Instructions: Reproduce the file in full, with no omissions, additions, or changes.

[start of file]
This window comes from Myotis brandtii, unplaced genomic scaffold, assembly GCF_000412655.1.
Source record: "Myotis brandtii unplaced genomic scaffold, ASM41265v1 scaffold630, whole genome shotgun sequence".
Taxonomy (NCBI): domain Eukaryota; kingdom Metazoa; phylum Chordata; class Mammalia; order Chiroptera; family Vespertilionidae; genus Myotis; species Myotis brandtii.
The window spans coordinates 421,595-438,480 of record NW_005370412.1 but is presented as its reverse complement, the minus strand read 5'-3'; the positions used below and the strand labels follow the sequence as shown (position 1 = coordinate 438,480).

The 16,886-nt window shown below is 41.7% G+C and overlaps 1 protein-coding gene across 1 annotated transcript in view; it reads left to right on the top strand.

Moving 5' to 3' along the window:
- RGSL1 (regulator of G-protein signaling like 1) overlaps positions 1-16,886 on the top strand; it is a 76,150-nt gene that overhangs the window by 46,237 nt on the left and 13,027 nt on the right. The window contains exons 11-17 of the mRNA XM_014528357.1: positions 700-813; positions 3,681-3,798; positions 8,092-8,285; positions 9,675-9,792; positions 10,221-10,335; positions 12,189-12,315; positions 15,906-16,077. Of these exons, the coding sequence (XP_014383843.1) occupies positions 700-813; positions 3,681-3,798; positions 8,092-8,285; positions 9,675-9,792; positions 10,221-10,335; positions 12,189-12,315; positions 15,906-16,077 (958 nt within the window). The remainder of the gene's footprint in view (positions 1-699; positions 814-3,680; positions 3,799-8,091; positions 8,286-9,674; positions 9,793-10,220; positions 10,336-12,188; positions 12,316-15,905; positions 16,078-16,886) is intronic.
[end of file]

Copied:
This window comes from Myotis brandtii, unplaced genomic scaffold, assembly GCF_000412655.1.
Source record: "Myotis brandtii unplaced genomic scaffold, ASM41265v1 scaffold630, whole genome shotgun sequence".
Taxonomy (NCBI): domain Eukaryota; kingdom Metazoa; phylum Chordata; class Mammalia; order Chiroptera; family Vespertilionidae; genus Myotis; species Myotis brandtii.
The window spans coordinates 421,595-438,480 of record NW_005370412.1 but is presented as its reverse complement, the minus strand read 5'-3'; the positions used below and the strand labels follow the sequence as shown (position 1 = coordinate 438,480).

The 16,886-nt window shown below is 41.7% G+C and overlaps 1 protein-coding gene across 1 annotated transcript in view; it reads left to right on the top strand.

Moving 5' to 3' along the window:
- RGSL1 (regulator of G-protein signaling like 1) overlaps positions 1-16,886 on the top strand; it is a 76,150-nt gene that overhangs the window by 46,237 nt on the left and 13,027 nt on the right. The window contains exons 11-17 of the mRNA XM_014528357.1: positions 700-813; positions 3,681-3,798; positions 8,092-8,285; positions 9,675-9,792; positions 10,221-10,335; positions 12,189-12,315; positions 15,906-16,077. Of these exons, the coding sequence (XP_014383843.1) occupies positions 700-813; positions 3,681-3,798; positions 8,092-8,285; positions 9,675-9,792; positions 10,221-10,335; positions 12,189-12,315; positions 15,906-16,077 (958 nt within the window). The remainder of the gene's footprint in view (positions 1-699; positions 814-3,680; positions 3,799-8,091; positions 8,286-9,674; positions 9,793-10,220; positions 10,336-12,188; positions 12,316-15,905; positions 16,078-16,886) is intronic.